Mashreq Bank looks to an international digital world
Like its domestic peers, the UAE’s oldest lender is branching out into new markets, using digital innovation to boost profits and cut costs.
Jan Willem Sudmann, head of international banking at Mashreq Bank Across the world, banking is being transformed at an amazing pace. Traditional lenders are innovating in the face of competition from challenger banks, even as they expand into new markets.
Across the GCC region, banks are eyeing cross-border investment opportunities as they strive to boost efficiency, spur growth and bolster their bottom line. Two reasons underlie this push.
Rapid innovation enables banks to boost efficiency, profitability and growth. That has “opened a new window of opportunity to cooperate with financial institutions in foreign countries, especially in emerging markets”, says Jan Willem Sudmann, head of international banking at Mashreq Bank.
The other chief driver is financial deregulation. When emerging markets lift restrictions on foreign investment in financials, commercial banks enter, keen to invest in rival lenders.
In the UAE, a new investment law passed in 2018 boosted inward FDI, set to rise by 20% year on year in 2019, according to ministry of economy projections.
Mashreq Bank’s Sudmann notes that banks across the region are broadening their investor base, in part due to the challenges they face, including low oil prices and slowing economic growth. Dubai-based Mashreq Bank’s cap on foreign ownership is set at 49%, one of the highest among all UAE lenders.
“Digitalization is what sets a bank apart in a foreign market, not only giving them a competitive edge in terms of customer experience, but also generating additional efficiencies” Jan Willem Sudmann, Mashreq Bank
Mashreq Bank is also one of the UAE’s most internationally active financial institutions, with a strong and growing presence across the GCC, Egypt and India.
While highly competitive and saturated with local and southeast Asian lenders, the Indian market is also of high importance to Mashreq Bank’s future.
UAE banks have emerged as some of the most expansive financial institutions, expanding into Africa and Saudi Arabia.
Others are pushing into Asia, opening offices in cities like Shanghai, Hong Kong and Singapore, and targeting the retail market and the growing corporate space.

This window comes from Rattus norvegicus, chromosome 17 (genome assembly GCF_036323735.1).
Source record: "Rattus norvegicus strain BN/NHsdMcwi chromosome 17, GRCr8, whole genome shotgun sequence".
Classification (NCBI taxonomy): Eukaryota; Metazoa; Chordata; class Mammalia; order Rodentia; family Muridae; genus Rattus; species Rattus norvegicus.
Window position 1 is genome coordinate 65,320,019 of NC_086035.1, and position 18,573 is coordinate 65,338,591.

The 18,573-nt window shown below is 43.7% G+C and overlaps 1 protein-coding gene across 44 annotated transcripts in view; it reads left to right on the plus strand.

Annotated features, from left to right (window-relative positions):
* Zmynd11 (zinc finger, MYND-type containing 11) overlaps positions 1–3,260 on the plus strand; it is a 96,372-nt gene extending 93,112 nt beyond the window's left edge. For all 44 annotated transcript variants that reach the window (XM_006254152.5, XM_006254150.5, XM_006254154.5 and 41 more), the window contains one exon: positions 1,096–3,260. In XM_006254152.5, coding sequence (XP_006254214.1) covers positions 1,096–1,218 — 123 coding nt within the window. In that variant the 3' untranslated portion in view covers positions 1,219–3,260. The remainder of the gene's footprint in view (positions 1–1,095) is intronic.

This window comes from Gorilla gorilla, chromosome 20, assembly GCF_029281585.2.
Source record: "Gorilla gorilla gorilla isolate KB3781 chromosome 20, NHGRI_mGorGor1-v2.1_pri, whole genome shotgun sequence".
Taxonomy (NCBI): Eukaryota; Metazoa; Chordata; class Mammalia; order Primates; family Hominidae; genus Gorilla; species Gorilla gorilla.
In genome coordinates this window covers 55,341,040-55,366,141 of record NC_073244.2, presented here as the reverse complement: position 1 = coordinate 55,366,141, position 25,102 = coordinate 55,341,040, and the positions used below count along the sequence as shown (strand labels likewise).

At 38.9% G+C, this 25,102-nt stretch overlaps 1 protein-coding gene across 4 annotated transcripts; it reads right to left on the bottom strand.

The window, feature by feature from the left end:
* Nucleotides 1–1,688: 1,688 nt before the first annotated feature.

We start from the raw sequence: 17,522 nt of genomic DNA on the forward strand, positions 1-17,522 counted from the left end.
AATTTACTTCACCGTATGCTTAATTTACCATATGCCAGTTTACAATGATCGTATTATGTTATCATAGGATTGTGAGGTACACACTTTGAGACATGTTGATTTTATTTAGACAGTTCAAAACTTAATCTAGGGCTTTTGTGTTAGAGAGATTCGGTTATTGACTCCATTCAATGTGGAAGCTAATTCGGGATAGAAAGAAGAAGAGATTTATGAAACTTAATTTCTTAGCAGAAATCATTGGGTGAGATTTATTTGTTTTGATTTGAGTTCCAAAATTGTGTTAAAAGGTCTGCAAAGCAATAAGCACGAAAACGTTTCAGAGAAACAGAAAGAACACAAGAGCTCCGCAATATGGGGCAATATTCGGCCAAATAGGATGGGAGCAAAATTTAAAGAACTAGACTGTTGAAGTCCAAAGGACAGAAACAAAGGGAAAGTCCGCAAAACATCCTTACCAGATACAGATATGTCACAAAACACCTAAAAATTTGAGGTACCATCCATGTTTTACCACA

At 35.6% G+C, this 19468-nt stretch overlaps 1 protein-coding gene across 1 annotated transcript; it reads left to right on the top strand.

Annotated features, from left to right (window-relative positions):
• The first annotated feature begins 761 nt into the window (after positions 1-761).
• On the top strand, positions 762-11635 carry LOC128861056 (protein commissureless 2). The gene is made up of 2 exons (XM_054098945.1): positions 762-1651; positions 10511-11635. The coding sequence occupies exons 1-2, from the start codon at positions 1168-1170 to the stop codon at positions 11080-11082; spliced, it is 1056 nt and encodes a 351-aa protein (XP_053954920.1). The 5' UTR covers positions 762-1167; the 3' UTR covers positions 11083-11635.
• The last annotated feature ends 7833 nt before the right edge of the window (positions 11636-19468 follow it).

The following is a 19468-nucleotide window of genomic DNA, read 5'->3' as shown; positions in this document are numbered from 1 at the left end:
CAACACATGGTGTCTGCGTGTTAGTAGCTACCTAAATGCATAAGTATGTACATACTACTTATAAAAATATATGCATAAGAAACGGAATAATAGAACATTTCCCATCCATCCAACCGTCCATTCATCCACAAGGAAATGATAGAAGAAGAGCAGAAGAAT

The key driver is surging trade flows between the Middle East, Africa and Asia, even as the UAE emerges as a global crossroads for finance, trade and tourism.
Not only does this outward push, in search of new markets and opportunities, boost efficiencies and spur growth, but it also adds value to the host market. “These benefits stem from efficiency gains brought about by new technologies, products and management techniques, as well as learning from innovative practices introduced by new entrants,” says Mashreq Bank’s Sudmann.
Expansion opens up new opportunities in the shape of rising trade, salaries and job openings, driven by growth-oriented financial institutions keen to root out potential lacking in home markets.
Of course, rules change from market to market and region to region.
In some countries, most costs including taxes are visible and transparent and rarely change; in others, they might shift, depending on the outlook of the government.
That requires planning before a substantial capital investment is made, offices are hired, and talent acquired.
97% of all customer transactions are done online at Mashreq Bank
These days, one of the keys to success when expanding into a new market lies in a bank’s digital prowess.
“Digitalization is especially relevant when it comes to international endeavours,” says Sudmann. “This is what sets a bank apart in a foreign market, not only giving them a competitive edge in terms of customer experience, but also generating additional efficiencies while cutting operational costs.”
Challenges are everywhere these days, with traditional commercial lenders needing to be constantly on top of their game. The advent of ‘big tech’ offers challenges and opportunities – sometimes both at once.
Young challenger banks are pushing up, targeting young customers who may never have set foot in a physical branch. “This trend will continue thanks to the evolution towards regulatory openness and the rise of fintech enablers,” says Sudmann. “This gives legacy banks another factor to consider in their international expansion strategies.”
Digitalization will remain a driver for Mashreq Bank and all financial institutions, helping to cut costs, boost profits and target opportunities in new markets.
Commercial lenders that continue to grab the opportunities presented by the digital world stand the best chance of surviving and thriving.
“Given that in the retail space 97% of all customer transactions are done online at Mashreq, we have invested heavily in the digital arena and this will continue to be a thrust area for us,” says Sudmann.